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Association of the 6q23 region with the rate of joint destruction in rheumatoid arthritis
  1. Hans Ulrich Scherer (h.u.scherer{at}lumc.nl)
  1. Department of Rheumatology, Leiden University Medical Centre, Leiden, Netherlands
    1. Michael PM van der Linden (m.p.m.van_der_linden{at}lumc.nl)
    1. Department of Rheumatology, Leiden University Medical Centre, Leiden, Netherlands
      1. Fina A S Kurreeman (b.a.s.kurreeman{at}lumc.nl)
      1. Department of Rheumatology, Leiden University Medical Centre, Leiden, Netherlands
        1. Gerrie Stoeken-Rijsbergen (g.stoeken-rijsbergen{at}lumc.nl)
        1. Department of Rheumatology, Leiden University Medical Centre, Leiden, Netherlands
          1. Saskia le Cessie (s.le_cessie{at}lumc.nl)
          1. Department of Medical Statistics and Bioinformatics, Leiden University Medical Centre, Leiden, Netherlands
            1. Tom W J Huizinga (t.w.j.huizinga{at}lumc.nl)
            1. Department of Rheumatology, Leiden University Medical Centre, Leiden, Netherlands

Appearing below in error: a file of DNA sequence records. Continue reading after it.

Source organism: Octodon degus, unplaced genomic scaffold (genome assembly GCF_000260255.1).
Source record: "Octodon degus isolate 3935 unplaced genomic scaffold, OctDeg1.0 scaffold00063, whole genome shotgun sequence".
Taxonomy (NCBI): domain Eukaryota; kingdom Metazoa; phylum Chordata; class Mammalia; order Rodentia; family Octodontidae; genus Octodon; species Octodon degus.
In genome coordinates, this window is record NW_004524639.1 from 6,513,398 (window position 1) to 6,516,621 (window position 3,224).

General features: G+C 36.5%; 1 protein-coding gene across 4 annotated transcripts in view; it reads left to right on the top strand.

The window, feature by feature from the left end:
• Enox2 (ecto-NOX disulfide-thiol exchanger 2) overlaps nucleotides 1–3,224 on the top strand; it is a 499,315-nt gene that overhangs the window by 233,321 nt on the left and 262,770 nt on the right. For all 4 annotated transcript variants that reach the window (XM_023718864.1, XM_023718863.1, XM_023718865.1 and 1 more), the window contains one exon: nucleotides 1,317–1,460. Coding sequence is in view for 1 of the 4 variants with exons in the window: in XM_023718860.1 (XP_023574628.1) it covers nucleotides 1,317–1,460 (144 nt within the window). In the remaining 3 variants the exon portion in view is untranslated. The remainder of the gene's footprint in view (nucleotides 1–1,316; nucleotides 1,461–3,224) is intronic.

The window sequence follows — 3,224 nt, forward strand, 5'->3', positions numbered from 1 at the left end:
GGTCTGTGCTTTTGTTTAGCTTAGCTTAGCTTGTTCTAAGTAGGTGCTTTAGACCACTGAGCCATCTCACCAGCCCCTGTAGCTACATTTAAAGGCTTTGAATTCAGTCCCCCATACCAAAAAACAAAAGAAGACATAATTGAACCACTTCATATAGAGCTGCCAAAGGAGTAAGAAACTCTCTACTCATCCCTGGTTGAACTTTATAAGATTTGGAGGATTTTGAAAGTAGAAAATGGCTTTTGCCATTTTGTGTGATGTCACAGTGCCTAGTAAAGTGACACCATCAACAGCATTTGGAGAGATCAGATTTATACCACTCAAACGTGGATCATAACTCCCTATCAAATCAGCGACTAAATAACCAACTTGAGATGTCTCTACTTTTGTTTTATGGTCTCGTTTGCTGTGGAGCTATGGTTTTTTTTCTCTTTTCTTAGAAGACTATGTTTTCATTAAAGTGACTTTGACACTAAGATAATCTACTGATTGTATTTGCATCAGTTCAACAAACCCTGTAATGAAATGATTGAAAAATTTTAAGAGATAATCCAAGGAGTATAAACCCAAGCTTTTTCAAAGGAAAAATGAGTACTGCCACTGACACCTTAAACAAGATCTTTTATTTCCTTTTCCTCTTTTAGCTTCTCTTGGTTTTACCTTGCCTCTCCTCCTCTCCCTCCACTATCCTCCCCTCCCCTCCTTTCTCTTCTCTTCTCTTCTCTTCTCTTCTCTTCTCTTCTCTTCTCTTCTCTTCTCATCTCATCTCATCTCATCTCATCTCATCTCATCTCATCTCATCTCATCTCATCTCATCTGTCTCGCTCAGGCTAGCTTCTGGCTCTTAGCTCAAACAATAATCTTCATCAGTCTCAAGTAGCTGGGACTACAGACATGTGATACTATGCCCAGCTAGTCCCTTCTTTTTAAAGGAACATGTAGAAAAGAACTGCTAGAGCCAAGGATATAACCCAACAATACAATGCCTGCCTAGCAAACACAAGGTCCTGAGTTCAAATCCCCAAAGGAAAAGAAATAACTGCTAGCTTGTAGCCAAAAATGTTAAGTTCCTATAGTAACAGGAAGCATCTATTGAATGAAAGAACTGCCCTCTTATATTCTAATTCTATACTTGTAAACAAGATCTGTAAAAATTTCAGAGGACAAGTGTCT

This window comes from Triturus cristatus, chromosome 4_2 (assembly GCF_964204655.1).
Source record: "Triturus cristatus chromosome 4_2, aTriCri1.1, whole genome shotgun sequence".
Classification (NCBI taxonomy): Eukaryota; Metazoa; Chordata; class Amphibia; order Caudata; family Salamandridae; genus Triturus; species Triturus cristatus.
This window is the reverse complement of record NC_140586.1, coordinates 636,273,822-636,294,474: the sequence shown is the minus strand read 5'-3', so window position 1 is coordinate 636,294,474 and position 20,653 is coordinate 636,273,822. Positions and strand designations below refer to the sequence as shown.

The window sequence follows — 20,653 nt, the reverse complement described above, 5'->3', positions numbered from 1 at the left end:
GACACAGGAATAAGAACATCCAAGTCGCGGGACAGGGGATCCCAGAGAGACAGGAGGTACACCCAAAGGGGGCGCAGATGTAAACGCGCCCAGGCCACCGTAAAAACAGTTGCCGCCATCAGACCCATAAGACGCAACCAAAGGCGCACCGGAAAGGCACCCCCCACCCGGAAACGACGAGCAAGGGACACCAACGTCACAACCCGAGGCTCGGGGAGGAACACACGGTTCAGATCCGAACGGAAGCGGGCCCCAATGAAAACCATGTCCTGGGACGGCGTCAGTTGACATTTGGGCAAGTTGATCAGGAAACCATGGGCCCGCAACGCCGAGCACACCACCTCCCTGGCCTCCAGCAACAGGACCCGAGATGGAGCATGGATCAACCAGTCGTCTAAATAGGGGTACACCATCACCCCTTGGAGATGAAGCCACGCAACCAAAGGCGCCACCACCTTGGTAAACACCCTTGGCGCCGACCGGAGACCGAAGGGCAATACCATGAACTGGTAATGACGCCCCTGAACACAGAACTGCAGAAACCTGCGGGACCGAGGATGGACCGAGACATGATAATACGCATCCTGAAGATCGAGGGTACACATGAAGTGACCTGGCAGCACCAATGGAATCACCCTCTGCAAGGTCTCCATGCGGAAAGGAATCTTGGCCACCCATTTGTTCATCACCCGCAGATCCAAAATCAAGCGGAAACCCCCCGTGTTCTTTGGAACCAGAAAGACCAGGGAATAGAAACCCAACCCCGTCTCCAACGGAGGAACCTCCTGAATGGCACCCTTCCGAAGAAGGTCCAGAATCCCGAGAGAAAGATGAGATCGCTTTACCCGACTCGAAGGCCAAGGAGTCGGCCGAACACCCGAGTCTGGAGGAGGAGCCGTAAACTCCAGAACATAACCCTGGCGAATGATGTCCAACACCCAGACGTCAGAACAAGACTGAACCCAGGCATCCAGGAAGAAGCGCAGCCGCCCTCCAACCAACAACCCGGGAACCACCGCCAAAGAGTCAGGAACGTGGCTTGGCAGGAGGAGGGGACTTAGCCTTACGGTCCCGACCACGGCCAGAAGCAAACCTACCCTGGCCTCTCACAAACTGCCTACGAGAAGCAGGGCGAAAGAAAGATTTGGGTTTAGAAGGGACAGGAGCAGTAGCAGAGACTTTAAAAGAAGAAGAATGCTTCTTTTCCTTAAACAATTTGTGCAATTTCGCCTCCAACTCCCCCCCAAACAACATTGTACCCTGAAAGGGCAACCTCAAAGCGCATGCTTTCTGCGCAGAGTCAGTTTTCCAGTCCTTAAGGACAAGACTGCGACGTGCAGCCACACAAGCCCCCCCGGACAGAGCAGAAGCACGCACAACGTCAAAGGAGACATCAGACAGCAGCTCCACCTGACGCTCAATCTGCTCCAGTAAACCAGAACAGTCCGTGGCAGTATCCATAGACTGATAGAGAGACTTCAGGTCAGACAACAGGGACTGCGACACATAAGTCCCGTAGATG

1. Annett H M van der Helm-van Mil (a.h.m.van_der_helm{at}lumc.nl)
              1. Department of Rheumatology, Leiden University Medical Centre, Leiden, Netherlands
                1. René E M Toes (r.e.m.toes{at}lumc.nl)
                1. Department of Rheumatology, Leiden University Medical Centre, Leiden, Netherlands

                  Abstract

                  Objective: Two novel genetic polymorphisms on chromosome 6q23 are associated with sus-ceptibility to rheumatoid arthritis (RA). Both polymorphisms (rs6920220 and rs10499194) reside in a region close to the gene encoding tumor necrosis factor α-induced protein 3 (TNFAIP3). TNFAIP3 is a negative regulator of NFκB and as such involved in inhibiting TNF-Receptor mediated signalling effects. Interestingly, the initial associations were detected in patients with long-standing RA. However, no association was found for rs10499194 in a Swedish early arthritis cohort. As this could be caused by overrepresentation of patients with severe disease in cohorts with long-standing RA, we analyzed the effect of the 6q23 region on the rate of joint destruction.

                  Methods: Five single nucleotide polymorphisms (SNPs) in 6q23 were genotyped in 324 Dutch patients with early RA. Genotypes were correlated to progression of radiographic joint damage for a follow-up time of 5 years.

                  Results: Two polymorphisms (rs675520 and rs9376293) associated with severity of radio-graphic joint damage in ACPA+ patients. Importantly, the effects were present after correc-tion for confounding factors such as secular trends in treatment.

                  Conclusions: Our data associate the 6q23 region with the rate of joint destruction in ACPA+ RA.

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